Arterial Sonography of the Upper and Lower Extremities

Duplex sonography of the extremities is a non-invasive and valuable tool in detecting diseases in the blood vessels of the arms and legs. In this post we’ll go over the basic evaluation of the extremity arterial systems.


1. Detection of stenosis or occlusions in segments of the peripheral arteries.
2. Monitoring of sites of previous surgical interventions, including sites of previous bypass.
3. Monitoring of sites of various percutaneous interventions.
4. Follow-up of previously diagnosed disease.
5. Evaluation of arterial integrity in the setting of trauma.


Having a well rounded working knowledge of the arterial anatomy helps immensely when performing these exams. Let’s begin with the upper system.

Aorta and its branches

The Aorta is the main artery of the body arising from the outflow tract of the Left Ventricle. It is shaped like an umbrella handle or a candy cane. The first portion is the Ascending Aorta which then curves to become the Arch, here 3 consecutive vessels arise. The first is the Brachiocephalic or Innonimate Artery which further bifurcates into Right Subclavian Artery and Common Carotid Artery. Next is the Left Common Carotid followed immediately by the Left Subclavian Artery.

Scan obliquely through the suprasternal notch

Upper Extremity

The Subclavian Artery arises from the Brachiocephalic Artery on the Right and off of the Aortic Arch in the Left. This artery further divides into the Axillary, Brachial, Radial, Ulnar, Palmar and Digital arteries respectively.

Lower Extremity

After the three Aortic Arch vessels the Aorta dips down and becomes the Descending Thoracic Aorta. Once it pierces the diaphragm it transforms into the Abdominal Aorta.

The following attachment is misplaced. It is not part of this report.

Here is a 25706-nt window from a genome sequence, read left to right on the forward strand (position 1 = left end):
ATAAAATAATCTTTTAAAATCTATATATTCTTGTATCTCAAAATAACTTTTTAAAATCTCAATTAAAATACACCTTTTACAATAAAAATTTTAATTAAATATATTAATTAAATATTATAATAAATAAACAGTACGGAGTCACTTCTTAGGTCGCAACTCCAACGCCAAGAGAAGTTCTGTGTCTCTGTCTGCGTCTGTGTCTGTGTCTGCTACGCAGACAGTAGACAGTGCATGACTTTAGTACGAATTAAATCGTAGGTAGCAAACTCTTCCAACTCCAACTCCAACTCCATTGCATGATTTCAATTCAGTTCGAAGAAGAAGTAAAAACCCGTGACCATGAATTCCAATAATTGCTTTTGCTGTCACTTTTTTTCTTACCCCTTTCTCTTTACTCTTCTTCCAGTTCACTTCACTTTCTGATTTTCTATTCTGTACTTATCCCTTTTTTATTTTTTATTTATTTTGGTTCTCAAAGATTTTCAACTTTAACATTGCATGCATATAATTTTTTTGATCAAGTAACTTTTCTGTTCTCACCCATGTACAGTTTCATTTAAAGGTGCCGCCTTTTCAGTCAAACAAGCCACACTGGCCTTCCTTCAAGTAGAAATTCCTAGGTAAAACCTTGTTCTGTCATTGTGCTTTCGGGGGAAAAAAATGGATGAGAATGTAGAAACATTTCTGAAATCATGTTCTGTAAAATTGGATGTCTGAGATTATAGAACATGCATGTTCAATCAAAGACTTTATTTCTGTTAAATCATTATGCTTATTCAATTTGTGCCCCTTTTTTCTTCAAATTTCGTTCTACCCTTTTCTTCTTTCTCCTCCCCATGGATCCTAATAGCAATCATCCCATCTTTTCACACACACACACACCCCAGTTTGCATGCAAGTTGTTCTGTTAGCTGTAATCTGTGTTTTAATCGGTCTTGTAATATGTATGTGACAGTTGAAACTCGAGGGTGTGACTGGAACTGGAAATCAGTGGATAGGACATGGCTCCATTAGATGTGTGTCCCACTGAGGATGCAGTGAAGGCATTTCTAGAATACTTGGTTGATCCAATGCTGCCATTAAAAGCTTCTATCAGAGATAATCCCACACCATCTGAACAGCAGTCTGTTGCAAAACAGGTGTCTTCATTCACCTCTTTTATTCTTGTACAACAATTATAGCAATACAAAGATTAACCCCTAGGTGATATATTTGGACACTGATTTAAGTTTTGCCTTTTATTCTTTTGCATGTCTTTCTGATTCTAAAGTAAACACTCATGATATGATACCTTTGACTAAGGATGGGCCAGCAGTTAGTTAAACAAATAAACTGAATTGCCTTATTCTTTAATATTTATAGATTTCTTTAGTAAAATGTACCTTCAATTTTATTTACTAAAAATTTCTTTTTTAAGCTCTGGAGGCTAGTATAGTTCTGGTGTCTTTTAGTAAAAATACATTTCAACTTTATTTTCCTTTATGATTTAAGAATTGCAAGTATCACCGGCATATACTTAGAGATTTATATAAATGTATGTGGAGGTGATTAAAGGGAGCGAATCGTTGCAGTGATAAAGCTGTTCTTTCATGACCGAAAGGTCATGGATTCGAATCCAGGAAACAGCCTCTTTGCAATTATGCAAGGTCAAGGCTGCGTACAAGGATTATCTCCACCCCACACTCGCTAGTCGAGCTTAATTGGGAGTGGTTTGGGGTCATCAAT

The Aorta continues to travel down giving off branches to the intestines and abdominal viscera finally terminating in a bifurcation. These two vessels are known as the Common Iliac Arteries.

The Iliac Arteries bifurcate into External and Internal Iliac Arteries. The External Iliac artery continues caudally turning into the Common Femoral Artery which further bifurcates into Superficial Femoral and Deep Femoral Artery (aka Profunda Femoris). The SFA then converts into the Popliteal Artery which gives rise to the Tibioperoneal Trunk that consists of Anterior and Posterior arteries and the Peroneal artery. The Anterior Tibial Artery then becomes the Dorsalis Pedis Artery.


Taking technically superior images not only looks aesthetically pleasing, it is important in that is provides accurate data to render a correct diagnosis. A few parameters you may want to tweak are the Doppler scale or pulse repetition frequency PRF and gain for both color and spectral doppler.

Too low of a scale and you’ll get aliasing which makes getting a proper velocity impossible.

Other parameters to consider are sweep speed, wall filters, color box size and orientation, sample box size and whether you’re color scale is inverted to name a few.

Many people have trouble on how to set the color box. A quick way to get it right is to make sure the steered ultrasound beam and vessel meet an acute angle 60° or less.


Upper Arterial Duplex

Lower Extremity Duplex

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